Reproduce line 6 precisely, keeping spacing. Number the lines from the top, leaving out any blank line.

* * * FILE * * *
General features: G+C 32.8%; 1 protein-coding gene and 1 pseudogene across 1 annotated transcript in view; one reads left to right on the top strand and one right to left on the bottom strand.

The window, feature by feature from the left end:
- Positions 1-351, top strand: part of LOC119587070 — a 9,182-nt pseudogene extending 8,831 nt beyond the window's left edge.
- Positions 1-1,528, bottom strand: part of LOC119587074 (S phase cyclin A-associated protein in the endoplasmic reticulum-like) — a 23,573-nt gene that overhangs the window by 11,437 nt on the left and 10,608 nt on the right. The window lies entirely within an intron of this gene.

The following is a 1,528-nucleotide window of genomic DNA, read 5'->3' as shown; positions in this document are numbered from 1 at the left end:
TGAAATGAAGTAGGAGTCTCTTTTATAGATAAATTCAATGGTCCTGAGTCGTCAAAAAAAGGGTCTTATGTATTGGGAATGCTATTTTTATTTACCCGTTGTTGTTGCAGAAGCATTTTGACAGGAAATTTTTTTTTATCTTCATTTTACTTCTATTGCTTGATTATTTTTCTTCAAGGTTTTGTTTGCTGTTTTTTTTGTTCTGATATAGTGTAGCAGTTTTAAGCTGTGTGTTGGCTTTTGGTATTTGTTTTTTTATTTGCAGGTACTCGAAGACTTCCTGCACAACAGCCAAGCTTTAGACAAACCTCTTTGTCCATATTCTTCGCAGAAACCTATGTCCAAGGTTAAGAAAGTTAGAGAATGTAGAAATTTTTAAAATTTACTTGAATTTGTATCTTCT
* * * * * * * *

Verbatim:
TGAAATGAAGTAGGAGTCTCTTTTATAGATAAATTCAATGGTCCTGAGTCGTCAAAAAAAGGGTCTTATGTATTGGGAATGCTATTTTTATTTACCCGTTGTTGTTGCAGAAGCATTTTGACAGGAAATTTTTTTTTATCTTCATTTTACTTCTATTGCTTGATTATTTTTCTTCAAGGTTTTGTTTGCTGTTTTTTTTGTTCTGATATAGTGTAGCAGTTTTAAGCTGTGTGTTGGCTTTTGGTATTTGTTTTTTTATTTGCAGGTACTCGAAGACTTCCTGCACAACAGCCAAGCTTTAGACAAACCTCTTTGTCCATATTCTTCGCAGAAACCTATGTCCAAGGTTAAGAAAGTTAGAGAATGTAGAAATTTTTAAAATTTACTTGAATTTGTATCTTCT